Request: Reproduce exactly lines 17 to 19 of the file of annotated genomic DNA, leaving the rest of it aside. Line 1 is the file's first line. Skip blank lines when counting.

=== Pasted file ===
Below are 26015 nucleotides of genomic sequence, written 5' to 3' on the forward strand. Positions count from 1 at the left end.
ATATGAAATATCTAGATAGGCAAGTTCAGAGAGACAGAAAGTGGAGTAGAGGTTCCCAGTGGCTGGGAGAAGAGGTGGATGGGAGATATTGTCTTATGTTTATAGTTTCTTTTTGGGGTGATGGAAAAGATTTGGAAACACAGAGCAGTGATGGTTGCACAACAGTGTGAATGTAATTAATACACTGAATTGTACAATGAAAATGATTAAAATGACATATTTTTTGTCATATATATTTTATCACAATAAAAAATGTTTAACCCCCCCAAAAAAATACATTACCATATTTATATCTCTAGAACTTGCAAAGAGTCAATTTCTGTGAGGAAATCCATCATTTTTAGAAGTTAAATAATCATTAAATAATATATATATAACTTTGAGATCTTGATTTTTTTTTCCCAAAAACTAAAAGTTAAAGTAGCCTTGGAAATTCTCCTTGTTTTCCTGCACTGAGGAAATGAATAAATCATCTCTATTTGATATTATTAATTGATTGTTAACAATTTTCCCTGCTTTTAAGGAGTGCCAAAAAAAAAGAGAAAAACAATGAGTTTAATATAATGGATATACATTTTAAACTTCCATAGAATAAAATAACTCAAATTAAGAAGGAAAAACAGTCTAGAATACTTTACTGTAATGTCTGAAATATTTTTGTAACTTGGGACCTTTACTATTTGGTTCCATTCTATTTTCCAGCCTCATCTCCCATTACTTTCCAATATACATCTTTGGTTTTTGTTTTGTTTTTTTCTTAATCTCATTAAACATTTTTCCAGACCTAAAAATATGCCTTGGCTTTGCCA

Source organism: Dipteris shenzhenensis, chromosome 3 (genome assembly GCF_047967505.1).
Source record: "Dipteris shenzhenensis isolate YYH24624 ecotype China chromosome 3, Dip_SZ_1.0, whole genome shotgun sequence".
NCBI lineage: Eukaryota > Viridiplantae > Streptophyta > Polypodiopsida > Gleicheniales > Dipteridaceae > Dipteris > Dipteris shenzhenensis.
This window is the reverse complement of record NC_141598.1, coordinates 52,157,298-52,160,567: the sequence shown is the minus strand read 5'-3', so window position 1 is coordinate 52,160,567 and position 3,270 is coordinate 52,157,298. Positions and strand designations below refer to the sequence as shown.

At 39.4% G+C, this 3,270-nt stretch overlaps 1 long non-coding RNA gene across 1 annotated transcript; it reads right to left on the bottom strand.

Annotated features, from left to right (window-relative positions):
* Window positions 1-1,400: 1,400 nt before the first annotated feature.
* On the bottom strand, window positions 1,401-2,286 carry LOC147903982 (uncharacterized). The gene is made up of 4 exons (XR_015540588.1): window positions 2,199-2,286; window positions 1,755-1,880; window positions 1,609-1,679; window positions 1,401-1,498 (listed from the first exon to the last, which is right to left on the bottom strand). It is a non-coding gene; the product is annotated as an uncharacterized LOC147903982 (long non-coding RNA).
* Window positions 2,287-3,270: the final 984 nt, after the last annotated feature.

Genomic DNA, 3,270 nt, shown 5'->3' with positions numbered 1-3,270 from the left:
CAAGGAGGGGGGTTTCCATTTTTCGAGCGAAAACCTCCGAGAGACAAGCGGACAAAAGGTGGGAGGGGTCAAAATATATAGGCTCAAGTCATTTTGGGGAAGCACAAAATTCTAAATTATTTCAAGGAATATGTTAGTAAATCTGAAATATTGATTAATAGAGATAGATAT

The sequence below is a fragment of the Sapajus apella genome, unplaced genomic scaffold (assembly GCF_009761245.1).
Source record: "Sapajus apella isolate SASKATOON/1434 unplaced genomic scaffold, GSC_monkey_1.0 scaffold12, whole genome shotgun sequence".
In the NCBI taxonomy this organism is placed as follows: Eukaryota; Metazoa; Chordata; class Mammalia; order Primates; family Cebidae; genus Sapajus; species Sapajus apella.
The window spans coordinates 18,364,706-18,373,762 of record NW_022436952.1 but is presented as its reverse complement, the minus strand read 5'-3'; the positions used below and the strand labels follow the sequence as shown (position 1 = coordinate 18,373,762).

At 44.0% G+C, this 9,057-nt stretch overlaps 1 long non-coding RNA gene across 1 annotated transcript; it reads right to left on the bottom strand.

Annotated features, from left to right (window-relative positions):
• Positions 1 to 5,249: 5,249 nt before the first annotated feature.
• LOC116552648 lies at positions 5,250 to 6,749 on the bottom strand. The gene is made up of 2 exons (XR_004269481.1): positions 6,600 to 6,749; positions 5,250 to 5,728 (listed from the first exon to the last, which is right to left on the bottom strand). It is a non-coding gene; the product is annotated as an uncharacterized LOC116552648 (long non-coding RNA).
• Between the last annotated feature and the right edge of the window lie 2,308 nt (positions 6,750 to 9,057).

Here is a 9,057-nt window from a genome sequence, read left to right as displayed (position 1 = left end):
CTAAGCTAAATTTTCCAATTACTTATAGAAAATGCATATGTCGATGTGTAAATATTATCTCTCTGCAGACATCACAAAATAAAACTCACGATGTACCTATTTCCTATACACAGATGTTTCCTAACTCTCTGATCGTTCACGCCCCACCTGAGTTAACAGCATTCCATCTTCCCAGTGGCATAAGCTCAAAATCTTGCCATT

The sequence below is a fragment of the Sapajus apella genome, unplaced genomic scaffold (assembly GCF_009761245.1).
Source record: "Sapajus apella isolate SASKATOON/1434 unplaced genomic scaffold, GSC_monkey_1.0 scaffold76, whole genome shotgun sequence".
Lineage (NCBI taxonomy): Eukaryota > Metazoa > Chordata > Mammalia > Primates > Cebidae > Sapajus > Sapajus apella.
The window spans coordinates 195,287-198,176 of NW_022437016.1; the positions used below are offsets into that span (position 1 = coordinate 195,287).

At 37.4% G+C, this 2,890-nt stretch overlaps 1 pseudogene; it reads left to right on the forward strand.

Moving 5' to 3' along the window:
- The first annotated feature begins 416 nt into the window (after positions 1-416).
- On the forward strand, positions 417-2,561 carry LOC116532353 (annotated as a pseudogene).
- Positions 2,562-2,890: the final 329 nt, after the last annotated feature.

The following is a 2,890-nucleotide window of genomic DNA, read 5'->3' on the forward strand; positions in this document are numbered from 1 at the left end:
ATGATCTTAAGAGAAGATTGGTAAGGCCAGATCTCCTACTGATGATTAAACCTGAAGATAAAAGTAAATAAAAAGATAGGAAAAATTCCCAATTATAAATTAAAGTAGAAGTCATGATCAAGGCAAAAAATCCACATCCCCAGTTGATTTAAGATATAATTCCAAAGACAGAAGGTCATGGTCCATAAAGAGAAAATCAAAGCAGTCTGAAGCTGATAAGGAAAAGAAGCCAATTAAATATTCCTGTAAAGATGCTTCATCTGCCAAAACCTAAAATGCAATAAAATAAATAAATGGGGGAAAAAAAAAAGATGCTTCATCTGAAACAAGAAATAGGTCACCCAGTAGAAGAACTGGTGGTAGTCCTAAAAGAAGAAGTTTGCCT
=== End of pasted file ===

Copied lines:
The window spans coordinates 18,364,706-18,373,762 of record NW_022436952.1 but is presented as its reverse complement, the minus strand read 5'-3'; the positions used below and the strand labels follow the sequence as shown (position 1 = coordinate 18,373,762).

At 44.0% G+C, this 9,057-nt stretch overlaps 1 long non-coding RNA gene across 1 annotated transcript; it reads right to left on the bottom strand.

Annotated features, from left to right (window-relative positions):